Stripped of their tone of lachrymose self-congratulation, not to mention apocalyptic soothsaying (in how many generations have aging philosophers confronting their own actuarial realities insisted that we were living at the end of the world?), Finkielkraut’s arguments against political correctness are by no means completely misguided. And his suggestion that schools should above all focus on the teaching of the French language is unquestionably right. The problem is that his culturalist explanation leads him to mistake a byproduct of the current crisis France confronts for the essence of that crisis. The solutions he offers—a return to Republicanism, an end to apologizing for Western culture, a willingness to confront and oppose radical Islam—are not so much wrong as they are irrelevant. The fundamental problems of France are not mainly the product of cultural capitulation but rather the result of the transformations of the world economy that make any return to Finkielkraut’s beloved cultural and moral status quo ante a total impossibility. For while such romantic nationalism may have a distinguished pedigree (Finkielkraut is in many ways the rightful heir to Péguy in this regard), and even today remains a perfectly coherent position intellectually, it has no answers to any of the problems posed by economic globalization and mass migration.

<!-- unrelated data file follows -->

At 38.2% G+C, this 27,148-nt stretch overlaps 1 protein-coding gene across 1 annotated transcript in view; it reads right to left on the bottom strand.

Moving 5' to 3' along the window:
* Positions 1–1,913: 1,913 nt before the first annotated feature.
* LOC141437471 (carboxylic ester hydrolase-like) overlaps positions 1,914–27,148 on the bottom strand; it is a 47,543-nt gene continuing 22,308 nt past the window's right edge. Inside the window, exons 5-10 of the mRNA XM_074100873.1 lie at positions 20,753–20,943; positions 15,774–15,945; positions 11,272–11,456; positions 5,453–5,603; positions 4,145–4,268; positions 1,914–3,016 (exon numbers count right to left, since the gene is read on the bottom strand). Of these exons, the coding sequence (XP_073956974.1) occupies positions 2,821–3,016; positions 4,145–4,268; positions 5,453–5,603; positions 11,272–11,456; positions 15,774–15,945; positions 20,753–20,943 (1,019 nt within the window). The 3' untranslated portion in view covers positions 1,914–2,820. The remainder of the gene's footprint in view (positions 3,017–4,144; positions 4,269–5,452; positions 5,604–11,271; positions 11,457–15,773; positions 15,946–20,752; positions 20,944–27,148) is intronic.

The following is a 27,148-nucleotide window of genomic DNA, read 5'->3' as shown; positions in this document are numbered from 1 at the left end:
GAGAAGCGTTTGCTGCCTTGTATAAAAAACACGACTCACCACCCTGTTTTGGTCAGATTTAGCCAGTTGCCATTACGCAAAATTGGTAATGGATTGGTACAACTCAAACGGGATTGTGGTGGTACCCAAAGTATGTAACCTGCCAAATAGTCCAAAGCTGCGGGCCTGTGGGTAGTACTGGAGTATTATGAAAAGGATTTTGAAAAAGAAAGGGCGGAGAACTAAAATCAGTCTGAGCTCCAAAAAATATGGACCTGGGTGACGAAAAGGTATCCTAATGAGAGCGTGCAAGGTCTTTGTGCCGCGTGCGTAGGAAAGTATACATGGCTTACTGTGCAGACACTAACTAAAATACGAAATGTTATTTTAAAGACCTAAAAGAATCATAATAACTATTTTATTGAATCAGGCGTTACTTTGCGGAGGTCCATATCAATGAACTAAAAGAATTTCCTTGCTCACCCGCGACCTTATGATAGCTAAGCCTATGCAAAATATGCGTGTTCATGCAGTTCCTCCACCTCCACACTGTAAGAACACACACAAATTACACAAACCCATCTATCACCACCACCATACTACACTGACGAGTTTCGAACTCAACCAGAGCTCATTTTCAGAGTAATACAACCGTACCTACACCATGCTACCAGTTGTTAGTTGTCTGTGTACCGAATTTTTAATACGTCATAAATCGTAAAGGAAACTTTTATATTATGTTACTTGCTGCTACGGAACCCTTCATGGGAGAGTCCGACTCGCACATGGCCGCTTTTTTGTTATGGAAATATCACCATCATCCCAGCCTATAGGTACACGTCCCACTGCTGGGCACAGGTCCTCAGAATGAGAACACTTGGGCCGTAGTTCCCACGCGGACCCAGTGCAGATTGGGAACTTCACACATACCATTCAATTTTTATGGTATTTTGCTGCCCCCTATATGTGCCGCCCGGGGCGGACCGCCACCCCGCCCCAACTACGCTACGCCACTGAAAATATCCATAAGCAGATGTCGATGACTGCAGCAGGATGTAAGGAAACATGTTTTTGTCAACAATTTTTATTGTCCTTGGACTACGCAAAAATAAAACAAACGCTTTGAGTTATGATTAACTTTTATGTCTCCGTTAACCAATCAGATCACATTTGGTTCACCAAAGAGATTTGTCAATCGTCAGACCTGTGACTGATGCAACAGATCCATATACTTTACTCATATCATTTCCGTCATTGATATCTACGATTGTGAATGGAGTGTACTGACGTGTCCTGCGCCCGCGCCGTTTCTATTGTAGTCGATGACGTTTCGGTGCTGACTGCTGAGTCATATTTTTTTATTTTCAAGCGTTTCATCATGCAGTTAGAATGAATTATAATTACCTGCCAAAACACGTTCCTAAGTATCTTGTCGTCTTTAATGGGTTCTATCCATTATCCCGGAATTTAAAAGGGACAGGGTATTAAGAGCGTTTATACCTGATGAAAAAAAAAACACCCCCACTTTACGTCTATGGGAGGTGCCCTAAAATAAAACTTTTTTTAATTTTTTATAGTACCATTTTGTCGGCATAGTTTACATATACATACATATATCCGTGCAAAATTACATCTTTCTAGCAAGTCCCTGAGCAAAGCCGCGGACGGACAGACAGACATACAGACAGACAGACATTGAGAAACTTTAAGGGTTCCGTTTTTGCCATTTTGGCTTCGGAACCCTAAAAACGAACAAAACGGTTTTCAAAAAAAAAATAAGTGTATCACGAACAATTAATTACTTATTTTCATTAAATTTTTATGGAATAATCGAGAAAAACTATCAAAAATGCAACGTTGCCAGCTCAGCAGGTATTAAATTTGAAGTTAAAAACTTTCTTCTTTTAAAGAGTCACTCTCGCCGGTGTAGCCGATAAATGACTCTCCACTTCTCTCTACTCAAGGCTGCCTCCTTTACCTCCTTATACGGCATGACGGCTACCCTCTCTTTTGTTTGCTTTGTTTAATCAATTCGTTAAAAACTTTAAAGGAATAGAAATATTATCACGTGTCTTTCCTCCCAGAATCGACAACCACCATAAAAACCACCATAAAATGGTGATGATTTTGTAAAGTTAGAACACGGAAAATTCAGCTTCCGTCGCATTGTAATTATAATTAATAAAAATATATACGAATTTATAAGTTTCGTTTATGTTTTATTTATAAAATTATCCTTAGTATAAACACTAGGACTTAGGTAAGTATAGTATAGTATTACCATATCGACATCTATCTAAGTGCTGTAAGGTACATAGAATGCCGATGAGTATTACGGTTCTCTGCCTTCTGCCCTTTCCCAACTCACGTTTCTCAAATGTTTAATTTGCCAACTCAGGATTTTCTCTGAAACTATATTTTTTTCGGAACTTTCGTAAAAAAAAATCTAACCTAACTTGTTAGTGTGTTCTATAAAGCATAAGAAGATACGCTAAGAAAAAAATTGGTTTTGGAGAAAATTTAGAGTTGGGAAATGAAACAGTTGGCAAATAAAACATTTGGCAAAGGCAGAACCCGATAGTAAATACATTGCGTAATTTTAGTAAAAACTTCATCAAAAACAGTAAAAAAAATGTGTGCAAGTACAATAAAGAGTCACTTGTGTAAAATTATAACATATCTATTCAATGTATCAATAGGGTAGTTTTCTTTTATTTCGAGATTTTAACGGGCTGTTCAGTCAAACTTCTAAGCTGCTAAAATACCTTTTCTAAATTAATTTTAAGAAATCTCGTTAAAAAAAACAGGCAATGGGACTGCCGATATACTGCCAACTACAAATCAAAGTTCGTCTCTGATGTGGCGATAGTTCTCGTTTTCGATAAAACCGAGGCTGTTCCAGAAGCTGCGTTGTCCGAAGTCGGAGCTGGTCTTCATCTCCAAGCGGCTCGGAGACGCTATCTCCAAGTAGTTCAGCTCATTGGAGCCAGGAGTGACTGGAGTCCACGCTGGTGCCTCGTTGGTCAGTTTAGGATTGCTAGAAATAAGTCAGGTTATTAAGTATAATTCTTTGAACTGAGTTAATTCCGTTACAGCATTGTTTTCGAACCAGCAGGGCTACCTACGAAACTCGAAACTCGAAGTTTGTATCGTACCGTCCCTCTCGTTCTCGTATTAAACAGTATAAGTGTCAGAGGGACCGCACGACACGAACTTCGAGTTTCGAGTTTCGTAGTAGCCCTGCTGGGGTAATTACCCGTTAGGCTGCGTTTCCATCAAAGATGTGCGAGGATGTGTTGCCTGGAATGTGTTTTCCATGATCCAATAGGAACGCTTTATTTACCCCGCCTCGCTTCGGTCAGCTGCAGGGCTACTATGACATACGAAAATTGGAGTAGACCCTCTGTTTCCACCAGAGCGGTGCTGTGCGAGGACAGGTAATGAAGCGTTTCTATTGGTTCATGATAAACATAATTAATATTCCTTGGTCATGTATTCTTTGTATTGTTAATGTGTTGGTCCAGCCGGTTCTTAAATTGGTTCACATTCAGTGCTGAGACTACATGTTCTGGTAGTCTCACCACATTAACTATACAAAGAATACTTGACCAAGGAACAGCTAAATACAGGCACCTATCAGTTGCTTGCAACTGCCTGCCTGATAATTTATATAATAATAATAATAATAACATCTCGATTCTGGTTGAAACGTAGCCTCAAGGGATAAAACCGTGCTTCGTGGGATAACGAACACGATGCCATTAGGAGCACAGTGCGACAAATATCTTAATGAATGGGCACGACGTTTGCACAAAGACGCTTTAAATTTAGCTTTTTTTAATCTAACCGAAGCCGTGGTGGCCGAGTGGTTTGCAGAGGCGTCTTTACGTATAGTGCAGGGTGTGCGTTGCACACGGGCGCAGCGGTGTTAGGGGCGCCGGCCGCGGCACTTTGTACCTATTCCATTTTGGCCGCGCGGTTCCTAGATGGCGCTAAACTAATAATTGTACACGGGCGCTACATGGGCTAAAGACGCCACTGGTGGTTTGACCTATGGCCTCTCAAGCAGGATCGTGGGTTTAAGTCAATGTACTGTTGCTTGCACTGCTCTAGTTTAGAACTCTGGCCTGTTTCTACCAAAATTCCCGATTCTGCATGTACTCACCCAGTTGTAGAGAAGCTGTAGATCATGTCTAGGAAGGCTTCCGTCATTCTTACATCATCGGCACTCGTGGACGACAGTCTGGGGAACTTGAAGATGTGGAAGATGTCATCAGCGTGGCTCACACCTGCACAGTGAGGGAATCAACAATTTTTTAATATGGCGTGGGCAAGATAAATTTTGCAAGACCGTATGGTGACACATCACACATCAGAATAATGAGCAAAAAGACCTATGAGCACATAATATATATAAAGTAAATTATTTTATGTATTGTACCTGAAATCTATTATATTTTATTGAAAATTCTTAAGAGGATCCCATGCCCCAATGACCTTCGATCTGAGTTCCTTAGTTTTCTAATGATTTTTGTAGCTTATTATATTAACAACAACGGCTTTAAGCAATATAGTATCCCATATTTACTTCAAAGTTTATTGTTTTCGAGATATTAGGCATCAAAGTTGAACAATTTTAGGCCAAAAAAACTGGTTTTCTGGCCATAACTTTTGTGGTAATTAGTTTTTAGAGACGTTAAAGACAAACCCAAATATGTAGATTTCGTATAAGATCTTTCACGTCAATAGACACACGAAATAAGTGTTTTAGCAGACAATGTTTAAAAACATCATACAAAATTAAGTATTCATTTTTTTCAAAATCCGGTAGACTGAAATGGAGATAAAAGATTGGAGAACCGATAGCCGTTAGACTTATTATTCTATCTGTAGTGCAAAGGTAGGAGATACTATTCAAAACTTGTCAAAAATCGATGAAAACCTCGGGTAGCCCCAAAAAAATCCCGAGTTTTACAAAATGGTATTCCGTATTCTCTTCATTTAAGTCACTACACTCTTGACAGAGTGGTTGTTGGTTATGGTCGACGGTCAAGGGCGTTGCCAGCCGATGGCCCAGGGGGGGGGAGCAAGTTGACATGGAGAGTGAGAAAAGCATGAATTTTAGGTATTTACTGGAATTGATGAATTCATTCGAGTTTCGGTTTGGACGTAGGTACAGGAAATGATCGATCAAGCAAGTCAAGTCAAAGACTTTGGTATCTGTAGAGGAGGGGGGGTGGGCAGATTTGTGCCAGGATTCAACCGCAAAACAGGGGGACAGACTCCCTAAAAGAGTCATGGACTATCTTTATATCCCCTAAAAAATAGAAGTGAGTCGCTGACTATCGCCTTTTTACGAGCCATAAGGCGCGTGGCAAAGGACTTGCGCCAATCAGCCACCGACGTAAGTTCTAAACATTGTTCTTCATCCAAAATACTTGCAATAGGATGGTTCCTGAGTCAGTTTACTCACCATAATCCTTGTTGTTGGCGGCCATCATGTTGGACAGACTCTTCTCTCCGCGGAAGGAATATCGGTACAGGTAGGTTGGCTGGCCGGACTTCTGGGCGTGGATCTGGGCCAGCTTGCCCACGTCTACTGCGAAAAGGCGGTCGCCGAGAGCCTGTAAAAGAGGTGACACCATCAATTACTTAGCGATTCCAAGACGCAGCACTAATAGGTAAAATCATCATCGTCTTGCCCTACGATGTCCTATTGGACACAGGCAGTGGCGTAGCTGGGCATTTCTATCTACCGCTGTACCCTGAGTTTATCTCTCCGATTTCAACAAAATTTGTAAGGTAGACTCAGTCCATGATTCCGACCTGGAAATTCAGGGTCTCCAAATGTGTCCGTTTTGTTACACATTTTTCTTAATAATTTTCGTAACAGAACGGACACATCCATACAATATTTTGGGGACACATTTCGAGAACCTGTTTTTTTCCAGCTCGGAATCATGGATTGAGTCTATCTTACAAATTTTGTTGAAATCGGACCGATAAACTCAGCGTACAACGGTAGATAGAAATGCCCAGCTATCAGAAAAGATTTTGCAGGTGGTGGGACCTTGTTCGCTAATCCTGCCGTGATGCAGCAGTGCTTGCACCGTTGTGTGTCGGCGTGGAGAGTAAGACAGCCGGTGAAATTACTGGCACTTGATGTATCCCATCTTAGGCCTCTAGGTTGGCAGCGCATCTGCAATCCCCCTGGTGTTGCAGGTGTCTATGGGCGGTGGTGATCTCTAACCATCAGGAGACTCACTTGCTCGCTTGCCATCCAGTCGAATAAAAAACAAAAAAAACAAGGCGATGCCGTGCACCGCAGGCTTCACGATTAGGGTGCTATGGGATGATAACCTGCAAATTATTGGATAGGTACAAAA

For the culturalist, materialist arguments simply do not resonate. Fix French culture, Finkielkraut seems to be saying, and France will flourish; fail to fix it and France will fall. It is, to put it charitably, a very French conceit (one that Weitzmann emphatically does not share), but it simply will not do. Is there a crisis of confidence in Western culture among the European elite? Unquestionably. And is there a crisis of the Muslim “community” in France? Probably. But even if the answer is yes, it is a qualified yes. There is a crisis of jihadist recruitment in prisons, but there is no crisis of loyalty among the increasingly significant proportion of the ordinary soldiers and noncommissioned officers who make up the French army. And, as Rony Brauman asked in a column in Le Monde, why is Amedy Coulibaly seen by many as more of a “real” Muslim than Lassana Bathily, a worker at the HyperCacher market who at great personal risk saved both customers and workers at the store, most if not all of them Jews? The reason should be obvious: by now many French people believe that a violent Islam is far more authentic than an accommodationist one.